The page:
A rainbow of color decorated the ground and skies at the second annual Cache Air Rendezvous Saturday in Logan.
The weekend air show and aerospace exhibit, sponsored by Utah State University's industrial technology department, was expected to attract more than 20,000 spectators before closing at 4:45 p.m. Sunday.Both young and old got close-up looks at the multicolored aircraft, ranging from restored World War I barnstormers to a U.S. Air Force A-10 Thunderbolt II. Also popular were the displays created by the department's student and faculty detailing the aviation technology.
Despite all of the color and atmosphere on the ground, the event was dominated by the expanse of blue sky above Cache Valley, especially when all eyes were focused upward on aerobatic routines demonstrated by several featured pilots.
Kim Pearson of Sumter, S.C., headlined the show, thrilling the crowd with stalls and loops in his Italian-built SF-260 Marchetti. Pearson earned a loud round of applause as he landed his plane after completing a routine in which he speaks to the crowd by radio while soaring skyward at 160 mph.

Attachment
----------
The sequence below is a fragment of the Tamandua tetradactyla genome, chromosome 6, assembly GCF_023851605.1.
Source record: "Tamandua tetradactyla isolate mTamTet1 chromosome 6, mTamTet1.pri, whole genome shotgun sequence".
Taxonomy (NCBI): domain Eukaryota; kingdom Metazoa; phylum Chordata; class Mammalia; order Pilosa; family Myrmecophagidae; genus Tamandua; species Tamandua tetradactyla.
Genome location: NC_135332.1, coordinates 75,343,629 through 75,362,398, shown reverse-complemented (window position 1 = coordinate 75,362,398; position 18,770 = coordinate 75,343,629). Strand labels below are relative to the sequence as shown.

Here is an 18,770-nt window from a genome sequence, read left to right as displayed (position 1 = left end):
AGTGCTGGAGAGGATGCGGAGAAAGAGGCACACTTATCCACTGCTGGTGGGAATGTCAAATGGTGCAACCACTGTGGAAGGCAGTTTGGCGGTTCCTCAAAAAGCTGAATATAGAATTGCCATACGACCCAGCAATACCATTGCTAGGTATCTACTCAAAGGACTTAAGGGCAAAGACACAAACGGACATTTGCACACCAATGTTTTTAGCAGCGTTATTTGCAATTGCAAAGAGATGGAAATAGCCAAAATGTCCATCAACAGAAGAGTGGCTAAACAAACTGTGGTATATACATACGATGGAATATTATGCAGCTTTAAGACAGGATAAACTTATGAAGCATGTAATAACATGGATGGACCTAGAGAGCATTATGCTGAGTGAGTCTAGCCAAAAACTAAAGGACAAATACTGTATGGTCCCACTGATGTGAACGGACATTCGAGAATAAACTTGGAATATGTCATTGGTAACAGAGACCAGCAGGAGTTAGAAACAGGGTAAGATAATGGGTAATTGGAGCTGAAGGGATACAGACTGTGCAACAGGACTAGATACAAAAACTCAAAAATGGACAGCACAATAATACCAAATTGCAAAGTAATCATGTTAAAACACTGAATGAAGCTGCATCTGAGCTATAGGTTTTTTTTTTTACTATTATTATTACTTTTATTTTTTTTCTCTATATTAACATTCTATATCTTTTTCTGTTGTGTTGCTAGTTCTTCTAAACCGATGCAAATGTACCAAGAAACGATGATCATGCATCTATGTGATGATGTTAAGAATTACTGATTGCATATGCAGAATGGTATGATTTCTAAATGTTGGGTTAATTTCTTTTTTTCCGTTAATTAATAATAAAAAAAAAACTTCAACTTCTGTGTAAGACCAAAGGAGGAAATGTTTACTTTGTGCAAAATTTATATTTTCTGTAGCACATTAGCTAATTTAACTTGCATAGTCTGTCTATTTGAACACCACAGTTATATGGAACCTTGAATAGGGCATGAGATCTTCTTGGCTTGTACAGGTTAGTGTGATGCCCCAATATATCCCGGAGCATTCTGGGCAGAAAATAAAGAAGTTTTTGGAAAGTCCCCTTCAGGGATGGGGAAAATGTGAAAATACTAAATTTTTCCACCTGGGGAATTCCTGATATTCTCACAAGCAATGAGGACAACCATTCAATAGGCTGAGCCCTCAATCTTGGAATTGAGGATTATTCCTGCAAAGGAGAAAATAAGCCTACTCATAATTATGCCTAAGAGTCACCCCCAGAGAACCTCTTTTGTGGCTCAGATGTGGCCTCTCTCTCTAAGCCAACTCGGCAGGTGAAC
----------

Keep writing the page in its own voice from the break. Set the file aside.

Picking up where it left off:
Pearson takes part in air shows across the country, with a usual schedule of four weeks on and one week off. He sees the growing number of shows as a clear indication of public interest.
"It's good, wholesome family entertainment," he said. "There's always been a little bit of romance in aviation. It kind of swings in cycles, and now it seems to be swinging back that way.
"There was a stage when airplanes were regarded as noisy and bothersome, but now people seem to be returning to a fascination with aviation. If we can induce one youngster to say, `Maybe I'd like to pursue a career in aviation,' that's what it's all about."
Later in the afternoon, Cache Valley native Pat Hawley performed an aerial ballet in a vintage 1951 Canadian-built DeHaviland Chipmunk. Hawley, a current Salt Lake resident who also participated in the event last year, saw one change in this year's exhibits as a public relations problem for America's military.
"The B-17 (on display last year) was a romantic era in our history," she said. "The A-10s are almost a foreboding threat of what's to come. People would rather remember the glorious past than anticipate a bad future.
"They have a hard time realizing that because of our military strength there won't be a bad future."
All proceeds from air show admissions will go toward building the aerospace education program at USU. Many of the participating pilots donated their time and fuel costs.
Originally conceived by the industrial technology students at USU, the air show has become a venture involving several university departments. Student involvement ranges from the program written and designed by the communications department to parking assistance provided by the wrestling team.